In this post, we will start with a quick introduction to Docker and then learn about from my curated list of guideline to help you build docker in a faster & structured way.

Introduction

What is a Docker? What is a Container? Why Docker? Is Docker is same as VM?

In terms of efficiency and performance, a new era started when the virtualisation came into IT. There were too many application systems(traditionally built server side architecture) which used to reserve all the resources for a job/application that would required only 1 – 2% of the hardware resources were replaced by virtual servers, hyper visors to double, triple or even quadruple these resources utilisation.
But these improved virtualisation solutions came at reasonable costs. Every virtual machine requires its own operating system(unix/linux/ubuntu/windows), so each container carries their own set of libraries many of which were common. Some common libraries are like for network management, memory management, cpu jobs management and user & security.
It is in this evolutionary process, the rise of Containers came to light. Containers are like a lightweight VM’s that allow sharing few limited resources(kernel, cpu, memory) with a Host Operating System., that acts as a virtual os for application to be deployed.

To put simply, you can think of containerisation as a multi-tenancy implementation at the OS level.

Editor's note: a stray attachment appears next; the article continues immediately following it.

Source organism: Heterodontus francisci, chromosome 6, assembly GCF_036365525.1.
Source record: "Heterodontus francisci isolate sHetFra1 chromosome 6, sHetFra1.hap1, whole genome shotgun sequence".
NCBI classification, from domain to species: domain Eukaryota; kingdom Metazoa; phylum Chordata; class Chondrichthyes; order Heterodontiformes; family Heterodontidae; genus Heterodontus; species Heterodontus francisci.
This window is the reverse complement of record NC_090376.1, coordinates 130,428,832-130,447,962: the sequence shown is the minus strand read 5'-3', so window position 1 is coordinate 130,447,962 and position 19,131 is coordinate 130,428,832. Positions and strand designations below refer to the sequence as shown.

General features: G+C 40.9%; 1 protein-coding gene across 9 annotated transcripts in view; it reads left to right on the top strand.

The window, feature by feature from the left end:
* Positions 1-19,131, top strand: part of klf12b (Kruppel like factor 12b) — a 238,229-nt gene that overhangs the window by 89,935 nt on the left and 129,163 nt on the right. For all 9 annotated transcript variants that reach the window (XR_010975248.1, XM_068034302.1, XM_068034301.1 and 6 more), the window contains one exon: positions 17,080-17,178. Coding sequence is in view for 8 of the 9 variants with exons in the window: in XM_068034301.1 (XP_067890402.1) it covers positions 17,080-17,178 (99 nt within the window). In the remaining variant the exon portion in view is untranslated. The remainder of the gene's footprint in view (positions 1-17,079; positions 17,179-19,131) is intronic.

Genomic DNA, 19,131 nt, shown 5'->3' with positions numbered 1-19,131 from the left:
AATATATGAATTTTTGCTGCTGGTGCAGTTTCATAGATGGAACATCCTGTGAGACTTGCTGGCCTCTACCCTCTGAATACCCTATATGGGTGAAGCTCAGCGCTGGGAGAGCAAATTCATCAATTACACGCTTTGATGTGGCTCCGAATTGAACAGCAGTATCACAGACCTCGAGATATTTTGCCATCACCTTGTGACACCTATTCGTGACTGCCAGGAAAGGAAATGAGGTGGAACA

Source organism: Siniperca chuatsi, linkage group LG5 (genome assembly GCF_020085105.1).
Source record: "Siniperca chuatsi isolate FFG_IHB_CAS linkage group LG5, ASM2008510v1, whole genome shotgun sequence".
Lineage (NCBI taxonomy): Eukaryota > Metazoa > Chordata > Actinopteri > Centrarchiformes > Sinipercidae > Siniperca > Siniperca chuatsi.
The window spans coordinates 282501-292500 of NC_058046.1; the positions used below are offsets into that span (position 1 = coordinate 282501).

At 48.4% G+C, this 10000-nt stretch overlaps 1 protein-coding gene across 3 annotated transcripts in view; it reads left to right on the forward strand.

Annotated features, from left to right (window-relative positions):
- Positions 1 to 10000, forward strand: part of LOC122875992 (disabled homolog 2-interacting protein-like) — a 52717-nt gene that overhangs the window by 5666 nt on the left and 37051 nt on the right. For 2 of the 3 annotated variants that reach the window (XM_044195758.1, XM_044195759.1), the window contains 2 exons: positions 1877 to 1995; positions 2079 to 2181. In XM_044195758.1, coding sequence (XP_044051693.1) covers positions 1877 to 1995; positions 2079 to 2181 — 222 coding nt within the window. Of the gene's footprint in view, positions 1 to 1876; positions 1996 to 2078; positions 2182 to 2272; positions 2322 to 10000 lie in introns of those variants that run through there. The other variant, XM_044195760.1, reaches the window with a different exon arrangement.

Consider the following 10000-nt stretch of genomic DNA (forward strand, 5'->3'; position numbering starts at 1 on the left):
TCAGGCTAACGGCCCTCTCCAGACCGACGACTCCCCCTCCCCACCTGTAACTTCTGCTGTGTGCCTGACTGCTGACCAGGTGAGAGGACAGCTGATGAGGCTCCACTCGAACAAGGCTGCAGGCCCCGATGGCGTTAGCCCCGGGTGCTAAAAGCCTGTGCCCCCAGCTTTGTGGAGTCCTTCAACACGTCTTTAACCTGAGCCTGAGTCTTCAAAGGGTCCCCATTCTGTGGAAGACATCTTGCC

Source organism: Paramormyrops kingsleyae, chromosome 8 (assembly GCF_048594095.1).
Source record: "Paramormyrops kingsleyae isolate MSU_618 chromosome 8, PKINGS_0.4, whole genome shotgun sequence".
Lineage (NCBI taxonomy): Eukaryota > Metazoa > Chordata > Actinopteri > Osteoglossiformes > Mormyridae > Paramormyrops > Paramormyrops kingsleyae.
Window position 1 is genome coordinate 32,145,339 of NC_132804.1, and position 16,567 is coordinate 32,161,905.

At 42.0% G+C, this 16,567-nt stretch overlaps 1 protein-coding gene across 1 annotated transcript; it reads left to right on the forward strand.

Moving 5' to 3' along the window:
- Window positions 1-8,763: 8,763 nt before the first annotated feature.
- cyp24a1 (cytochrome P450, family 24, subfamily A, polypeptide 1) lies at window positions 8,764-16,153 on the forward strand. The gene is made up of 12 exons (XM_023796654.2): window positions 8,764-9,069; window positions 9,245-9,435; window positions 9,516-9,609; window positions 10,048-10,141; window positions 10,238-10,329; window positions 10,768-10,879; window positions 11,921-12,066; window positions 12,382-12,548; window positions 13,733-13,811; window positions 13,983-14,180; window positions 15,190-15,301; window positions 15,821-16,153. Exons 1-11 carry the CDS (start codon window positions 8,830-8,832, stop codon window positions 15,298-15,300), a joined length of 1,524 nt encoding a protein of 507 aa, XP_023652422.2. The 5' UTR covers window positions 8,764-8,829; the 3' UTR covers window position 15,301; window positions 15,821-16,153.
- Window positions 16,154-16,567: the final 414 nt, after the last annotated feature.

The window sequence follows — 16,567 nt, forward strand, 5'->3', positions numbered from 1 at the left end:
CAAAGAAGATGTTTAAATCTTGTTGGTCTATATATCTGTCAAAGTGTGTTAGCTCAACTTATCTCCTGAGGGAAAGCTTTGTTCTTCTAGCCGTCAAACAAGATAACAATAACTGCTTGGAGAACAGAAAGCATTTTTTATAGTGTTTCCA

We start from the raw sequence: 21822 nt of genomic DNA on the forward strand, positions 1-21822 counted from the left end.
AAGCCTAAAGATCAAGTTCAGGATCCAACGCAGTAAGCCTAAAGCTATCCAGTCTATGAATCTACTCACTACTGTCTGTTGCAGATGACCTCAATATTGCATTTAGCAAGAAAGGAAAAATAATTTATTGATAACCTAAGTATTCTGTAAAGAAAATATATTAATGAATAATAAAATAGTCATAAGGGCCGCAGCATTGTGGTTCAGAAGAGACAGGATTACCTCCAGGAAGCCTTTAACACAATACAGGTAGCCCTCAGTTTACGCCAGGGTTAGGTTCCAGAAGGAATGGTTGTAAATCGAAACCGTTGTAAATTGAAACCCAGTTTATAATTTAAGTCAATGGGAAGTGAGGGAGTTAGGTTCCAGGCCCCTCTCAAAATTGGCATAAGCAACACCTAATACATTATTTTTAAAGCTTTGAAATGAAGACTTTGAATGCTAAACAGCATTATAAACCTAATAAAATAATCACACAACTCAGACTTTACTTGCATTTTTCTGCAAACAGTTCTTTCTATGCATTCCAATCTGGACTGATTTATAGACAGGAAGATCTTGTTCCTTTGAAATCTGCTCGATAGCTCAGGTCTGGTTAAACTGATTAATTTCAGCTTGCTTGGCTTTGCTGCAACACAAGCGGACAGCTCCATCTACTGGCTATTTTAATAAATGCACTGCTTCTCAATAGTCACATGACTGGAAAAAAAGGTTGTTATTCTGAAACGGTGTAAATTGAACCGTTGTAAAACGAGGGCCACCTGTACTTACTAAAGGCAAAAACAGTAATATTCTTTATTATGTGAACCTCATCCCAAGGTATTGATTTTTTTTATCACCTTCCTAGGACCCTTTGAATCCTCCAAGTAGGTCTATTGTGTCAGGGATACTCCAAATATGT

Dockers

Few benefits of Containerisation:

  • Improved performance on same hardware
  • Smaller size than VM with benefits of VM
  • Portability of Micro services Applications
  • Increasing Availability of Cloud Services(IAAS, PAAS)
  • Simple & faster in development, deployment and rollback
  • Easy to scale containerised Micro services Applications

Keywords:

  • Containers: A packaged application along with its dependencies.
  • Docker: A container platform from Docker Inc. which specialises in providing Container services(openSource/paid). Often used to refer Containers.
  • Docker Hub: A public containers repository for sharing containers.

Learning Resources

To learn more about docker, you can visit following

Docker Development Guidelines

Where to start when building docker? What to look for in using dockerhub image? How to write or structure your Dockerfile? How to run docker in foreground? How to check docker logs? How to ignore files when building a docker? How to check container statistics?

1. Choose the right base docker:

DockerHub is like your github community. In most development scenario, you can find a suitable base container image. When you can find a readily available solution why build from scratch?

For example: Say you are building a custom Python or Scala based application. Instead of building whole docker from scratch, you just choose list from list of well tested and readily available solutions.

Always search for pre existing solutions(docker images) if you cant find them then try searching docker images on top of which you add to save time and effort.
Few key things to remember while selecting a docker image as your base image

  • Nice readme [MUST]
  • Base operating system details (ubuntu, alpine, centos,..) [MUST]
  • Availability of Dockerfile source code [MUST]
  • Docker provider details (prefer to use only authenticated sources)
  • Community Demand (Pull requests count)

2. Postpone running you docker as daemon process

The standard & common practice of running a docker is in demon mode by passing “-d” param to “docker run” command

This is good in production and stage but in development I often see after running docker, one does the following steps

  1. Checking logs
  2. To stop docker

So use “–rm” instead of “-d” param during development, to view logs interactive. When running in interactive, use “ctrl+c” or “docker rm here_your_docker_name”to stop docker.